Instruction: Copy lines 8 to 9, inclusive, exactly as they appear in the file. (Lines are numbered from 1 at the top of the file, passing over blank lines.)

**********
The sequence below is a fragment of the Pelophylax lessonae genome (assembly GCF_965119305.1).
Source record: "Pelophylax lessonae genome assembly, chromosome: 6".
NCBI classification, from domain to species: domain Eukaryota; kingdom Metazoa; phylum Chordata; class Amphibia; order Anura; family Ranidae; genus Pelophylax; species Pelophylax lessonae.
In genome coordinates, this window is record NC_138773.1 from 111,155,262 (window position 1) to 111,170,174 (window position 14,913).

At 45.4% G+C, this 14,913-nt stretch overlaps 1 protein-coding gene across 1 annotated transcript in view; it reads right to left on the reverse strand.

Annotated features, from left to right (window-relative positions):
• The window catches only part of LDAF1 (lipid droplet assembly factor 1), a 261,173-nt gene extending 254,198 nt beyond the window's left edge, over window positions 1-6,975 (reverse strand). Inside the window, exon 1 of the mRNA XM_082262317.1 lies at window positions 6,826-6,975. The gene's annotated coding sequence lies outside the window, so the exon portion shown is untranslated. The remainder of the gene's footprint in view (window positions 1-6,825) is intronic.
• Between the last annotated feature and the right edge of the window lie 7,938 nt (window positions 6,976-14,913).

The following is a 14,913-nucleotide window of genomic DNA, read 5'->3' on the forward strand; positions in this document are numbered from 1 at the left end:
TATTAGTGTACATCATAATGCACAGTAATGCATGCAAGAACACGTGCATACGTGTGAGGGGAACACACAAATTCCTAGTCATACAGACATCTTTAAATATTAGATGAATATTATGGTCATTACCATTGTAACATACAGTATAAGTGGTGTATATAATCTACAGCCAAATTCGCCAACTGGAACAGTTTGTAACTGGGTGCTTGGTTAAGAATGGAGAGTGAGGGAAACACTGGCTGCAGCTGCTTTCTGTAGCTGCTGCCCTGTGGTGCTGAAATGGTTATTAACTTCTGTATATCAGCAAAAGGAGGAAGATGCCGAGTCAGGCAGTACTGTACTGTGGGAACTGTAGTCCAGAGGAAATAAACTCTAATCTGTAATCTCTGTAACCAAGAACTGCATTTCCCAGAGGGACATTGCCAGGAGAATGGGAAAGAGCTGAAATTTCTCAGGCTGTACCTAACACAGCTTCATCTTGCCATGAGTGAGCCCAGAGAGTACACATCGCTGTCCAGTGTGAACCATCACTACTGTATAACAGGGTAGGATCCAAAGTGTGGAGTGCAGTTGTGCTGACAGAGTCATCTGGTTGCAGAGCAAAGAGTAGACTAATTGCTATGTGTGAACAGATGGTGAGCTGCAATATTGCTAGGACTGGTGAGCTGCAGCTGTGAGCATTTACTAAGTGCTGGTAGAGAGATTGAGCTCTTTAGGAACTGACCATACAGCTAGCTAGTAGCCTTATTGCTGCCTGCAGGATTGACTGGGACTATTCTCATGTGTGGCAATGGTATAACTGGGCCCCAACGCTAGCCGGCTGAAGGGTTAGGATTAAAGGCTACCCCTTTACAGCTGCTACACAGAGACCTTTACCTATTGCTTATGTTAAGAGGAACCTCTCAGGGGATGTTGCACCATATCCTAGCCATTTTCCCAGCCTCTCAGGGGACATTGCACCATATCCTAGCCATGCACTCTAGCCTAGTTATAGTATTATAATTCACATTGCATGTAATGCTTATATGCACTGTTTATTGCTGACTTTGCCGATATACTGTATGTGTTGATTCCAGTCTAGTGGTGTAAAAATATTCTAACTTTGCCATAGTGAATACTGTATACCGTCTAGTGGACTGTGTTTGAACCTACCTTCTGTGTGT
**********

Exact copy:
• Between the last annotated feature and the right edge of the window lie 7,938 nt (window positions 6,976-14,913).

The following is a 14,913-nucleotide window of genomic DNA, read 5'->3' on the forward strand; positions in this document are numbered from 1 at the left end: